J.K. Rowling Turns to Adult Fiction
J.K. Rowling has released her first post-Harry Potter book ‘The Casual Vacancy’ which quickly sold a massive 375,000 copies in all formats to claim the number one spot on USA Today’s best-selling book list.
The book marks Rowling’s move away from young fiction to adult fiction and it is clearly not suitable for younger Rowling fans.
The novel does not focus on one figure; it jumps from one character to anther exploring the minds of everyone from a Sikh doctor to the 4-year-old son of a heroin addict, all of the characters connected to Barry Fairbrother, a member of the Pagford Parish Council.
At the beginning of the novel Fairbrother suffers from a fatal aneurysm and the rest of the book explores the political and person effects of his death on the residents of Pagford.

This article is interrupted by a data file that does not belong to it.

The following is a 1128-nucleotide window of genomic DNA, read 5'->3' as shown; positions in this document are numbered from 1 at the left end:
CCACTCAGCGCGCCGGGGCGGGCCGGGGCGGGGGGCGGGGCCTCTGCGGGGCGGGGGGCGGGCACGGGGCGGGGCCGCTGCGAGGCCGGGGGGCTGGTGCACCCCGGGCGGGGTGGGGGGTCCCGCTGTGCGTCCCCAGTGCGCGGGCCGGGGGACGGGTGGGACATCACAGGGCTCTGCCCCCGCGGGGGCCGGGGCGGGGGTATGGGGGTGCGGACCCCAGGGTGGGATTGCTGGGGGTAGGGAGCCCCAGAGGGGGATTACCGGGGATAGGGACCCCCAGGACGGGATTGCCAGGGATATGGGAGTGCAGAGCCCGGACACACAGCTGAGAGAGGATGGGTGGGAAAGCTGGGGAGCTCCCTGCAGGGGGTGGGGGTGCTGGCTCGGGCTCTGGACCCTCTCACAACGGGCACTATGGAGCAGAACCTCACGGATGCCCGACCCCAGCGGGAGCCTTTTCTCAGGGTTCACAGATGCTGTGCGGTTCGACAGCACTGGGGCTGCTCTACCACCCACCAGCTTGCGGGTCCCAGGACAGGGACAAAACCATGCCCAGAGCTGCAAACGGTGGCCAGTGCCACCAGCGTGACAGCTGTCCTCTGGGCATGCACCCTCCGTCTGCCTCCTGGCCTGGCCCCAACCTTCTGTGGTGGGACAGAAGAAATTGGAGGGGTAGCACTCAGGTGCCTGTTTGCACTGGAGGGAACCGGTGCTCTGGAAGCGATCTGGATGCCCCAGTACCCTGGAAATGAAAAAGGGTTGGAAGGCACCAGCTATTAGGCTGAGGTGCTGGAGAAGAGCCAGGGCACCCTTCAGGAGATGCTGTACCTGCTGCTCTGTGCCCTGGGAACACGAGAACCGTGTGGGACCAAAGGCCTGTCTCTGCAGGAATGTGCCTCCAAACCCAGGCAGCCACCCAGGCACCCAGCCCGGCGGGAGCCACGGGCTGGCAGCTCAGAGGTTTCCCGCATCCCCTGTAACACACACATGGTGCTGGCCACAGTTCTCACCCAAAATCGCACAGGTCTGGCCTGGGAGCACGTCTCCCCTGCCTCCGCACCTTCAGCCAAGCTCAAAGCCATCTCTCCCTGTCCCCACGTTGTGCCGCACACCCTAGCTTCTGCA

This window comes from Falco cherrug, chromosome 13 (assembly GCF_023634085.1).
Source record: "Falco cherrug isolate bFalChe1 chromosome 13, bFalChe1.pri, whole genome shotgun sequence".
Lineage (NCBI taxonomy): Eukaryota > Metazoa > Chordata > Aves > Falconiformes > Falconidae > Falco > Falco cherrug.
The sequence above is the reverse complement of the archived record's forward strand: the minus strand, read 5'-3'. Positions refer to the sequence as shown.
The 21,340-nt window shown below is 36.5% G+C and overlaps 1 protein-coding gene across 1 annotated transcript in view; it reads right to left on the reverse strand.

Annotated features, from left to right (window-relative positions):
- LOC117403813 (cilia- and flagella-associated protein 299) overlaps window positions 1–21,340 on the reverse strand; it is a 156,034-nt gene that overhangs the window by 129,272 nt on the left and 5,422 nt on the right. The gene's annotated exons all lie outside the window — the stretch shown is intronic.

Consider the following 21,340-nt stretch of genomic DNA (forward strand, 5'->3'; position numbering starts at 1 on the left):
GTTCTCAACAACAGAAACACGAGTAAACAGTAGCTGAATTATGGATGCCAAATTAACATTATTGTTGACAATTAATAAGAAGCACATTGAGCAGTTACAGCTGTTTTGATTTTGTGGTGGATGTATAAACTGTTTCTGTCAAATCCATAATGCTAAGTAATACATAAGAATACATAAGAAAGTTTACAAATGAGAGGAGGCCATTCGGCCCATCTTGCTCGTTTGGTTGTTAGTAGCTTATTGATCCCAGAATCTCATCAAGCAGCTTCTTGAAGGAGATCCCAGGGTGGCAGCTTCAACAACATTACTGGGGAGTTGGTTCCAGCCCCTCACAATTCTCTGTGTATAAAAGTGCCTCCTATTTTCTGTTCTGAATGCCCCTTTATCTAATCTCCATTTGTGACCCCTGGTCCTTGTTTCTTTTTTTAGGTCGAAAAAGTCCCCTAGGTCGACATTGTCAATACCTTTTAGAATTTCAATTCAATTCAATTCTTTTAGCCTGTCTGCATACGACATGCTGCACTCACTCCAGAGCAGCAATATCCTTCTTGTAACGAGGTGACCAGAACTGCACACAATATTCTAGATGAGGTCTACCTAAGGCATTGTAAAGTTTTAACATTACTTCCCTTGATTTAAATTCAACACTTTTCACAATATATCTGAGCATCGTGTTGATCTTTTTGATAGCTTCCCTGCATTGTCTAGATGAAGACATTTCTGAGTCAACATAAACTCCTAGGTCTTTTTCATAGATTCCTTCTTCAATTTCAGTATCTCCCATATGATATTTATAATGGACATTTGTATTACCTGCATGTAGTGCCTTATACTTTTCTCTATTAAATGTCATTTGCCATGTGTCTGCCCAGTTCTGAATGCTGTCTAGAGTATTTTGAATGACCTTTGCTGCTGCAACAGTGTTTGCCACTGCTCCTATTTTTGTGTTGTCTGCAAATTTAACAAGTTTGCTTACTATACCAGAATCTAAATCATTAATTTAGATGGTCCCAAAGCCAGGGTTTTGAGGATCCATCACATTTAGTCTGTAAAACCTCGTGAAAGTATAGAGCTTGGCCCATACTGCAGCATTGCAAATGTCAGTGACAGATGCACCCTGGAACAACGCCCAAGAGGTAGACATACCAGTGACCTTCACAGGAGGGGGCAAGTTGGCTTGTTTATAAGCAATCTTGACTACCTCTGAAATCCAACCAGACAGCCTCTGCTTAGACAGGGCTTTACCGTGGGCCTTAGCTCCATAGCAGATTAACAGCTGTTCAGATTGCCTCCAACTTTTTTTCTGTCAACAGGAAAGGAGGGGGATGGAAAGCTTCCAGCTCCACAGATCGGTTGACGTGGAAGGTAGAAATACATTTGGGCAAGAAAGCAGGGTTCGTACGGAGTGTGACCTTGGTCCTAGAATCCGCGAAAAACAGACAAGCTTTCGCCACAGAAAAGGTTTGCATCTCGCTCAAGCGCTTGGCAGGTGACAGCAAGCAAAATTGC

The future of the Bellchapel Addiction Clinic and the Fields, a public housing development, are put at risk due to Fairbrother’s death.
At the same time family and friends struggle to continue with their lives after Fairbrother who seems to have been holding them together.
Overall it is a mixed read, the narrative pace from the Potter books is clearly evident, however, the charm and magic are certainly absent.